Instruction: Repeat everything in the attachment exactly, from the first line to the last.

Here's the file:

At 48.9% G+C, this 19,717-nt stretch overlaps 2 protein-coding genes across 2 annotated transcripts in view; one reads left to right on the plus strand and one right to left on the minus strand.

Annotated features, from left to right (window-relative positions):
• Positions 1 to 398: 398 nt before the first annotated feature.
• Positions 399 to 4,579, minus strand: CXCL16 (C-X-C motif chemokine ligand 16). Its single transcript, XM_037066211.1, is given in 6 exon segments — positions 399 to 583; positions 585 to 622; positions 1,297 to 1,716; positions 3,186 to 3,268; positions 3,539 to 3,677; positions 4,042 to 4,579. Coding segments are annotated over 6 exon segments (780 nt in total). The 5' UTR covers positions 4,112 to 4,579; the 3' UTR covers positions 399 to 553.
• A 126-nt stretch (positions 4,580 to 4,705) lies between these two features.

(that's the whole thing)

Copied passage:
At 48.9% G+C, this 19,717-nt stretch overlaps 2 protein-coding genes across 2 annotated transcripts in view; one reads left to right on the plus strand and one right to left on the minus strand.

Annotated features, from left to right (window-relative positions):
• Positions 1 to 398: 398 nt before the first annotated feature.
• Positions 399 to 4,579, minus strand: CXCL16 (C-X-C motif chemokine ligand 16). Its single transcript, XM_037066211.1, is given in 6 exon segments — positions 399 to 583; positions 585 to 622; positions 1,297 to 1,716; positions 3,186 to 3,268; positions 3,539 to 3,677; positions 4,042 to 4,579. Coding segments are annotated over 6 exon segments (780 nt in total). The 5' UTR covers positions 4,112 to 4,579; the 3' UTR covers positions 399 to 553.
• A 126-nt stretch (positions 4,580 to 4,705) lies between these two features.